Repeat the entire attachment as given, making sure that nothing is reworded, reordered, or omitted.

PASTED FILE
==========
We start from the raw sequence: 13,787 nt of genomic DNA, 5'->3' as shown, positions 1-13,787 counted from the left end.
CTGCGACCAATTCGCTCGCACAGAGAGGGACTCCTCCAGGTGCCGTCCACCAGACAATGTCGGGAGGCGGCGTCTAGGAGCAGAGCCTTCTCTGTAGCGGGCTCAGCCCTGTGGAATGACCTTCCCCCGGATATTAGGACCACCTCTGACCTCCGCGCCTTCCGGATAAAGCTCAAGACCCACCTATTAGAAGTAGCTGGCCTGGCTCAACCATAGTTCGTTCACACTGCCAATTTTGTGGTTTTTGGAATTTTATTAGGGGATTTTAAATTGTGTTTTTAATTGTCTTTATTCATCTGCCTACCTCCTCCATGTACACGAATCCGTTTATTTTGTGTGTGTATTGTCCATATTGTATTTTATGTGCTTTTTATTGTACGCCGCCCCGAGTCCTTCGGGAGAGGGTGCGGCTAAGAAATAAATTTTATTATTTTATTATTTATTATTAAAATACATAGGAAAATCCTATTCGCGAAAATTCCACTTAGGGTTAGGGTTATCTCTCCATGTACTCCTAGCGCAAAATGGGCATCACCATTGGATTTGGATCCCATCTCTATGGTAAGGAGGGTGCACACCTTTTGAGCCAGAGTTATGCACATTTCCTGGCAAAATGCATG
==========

We start from the raw sequence: 13,787 nt of genomic DNA, 5'->3' as shown, positions 1-13,787 counted from the left end.
CTGCGACCAATTCGCTCGCACAGAGAGGGACTCCTCCAGGTGCCGTCCACCAGACAATGTCGGGAGGCGGCGTCTAGGAGCAGAGCCTTCTCTGTAGCGGGCTCAGCCCTGTGGAATGACCTTCCCCCGGATATTAGGACCACCTCTGACCTCCGCGCCTTCCGGATAAAGCTCAAGACCCACCTATTAGAAGTAGCTGGCCTGGCTCAACCATAGTTCGTTCACACTGCCAATTTTGTGGTTTTTGGAATTTTATTAGGGGATTTTAAATTGTGTTTTTAATTGTCTTTATTCATCTGCCTACCTCCTCCATGTACACGAATCCGTTTATTTTGTGTGTGTATTGTCCATATTGTATTTTATGTGCTTTTTATTGTACGCCGCCCCGAGTCCTTCGGGAGAGGGTGCGGCTAAGAAATAAATTTTATTATTTTATTATTTATTATTAAAATACATAGGAAAATCCTATTCGCGAAAATTCCACTTAGGGTTAGGGTTATCTCTCCATGTACTCCTAGCGCAAAATGGGCATCACCATTGGATTTGGATCCCATCTCTATGGTAAGGAGGGTGCACACCTTTTGAGCCAGAGTTATGCACATTTCCTGGCAAAATGCATG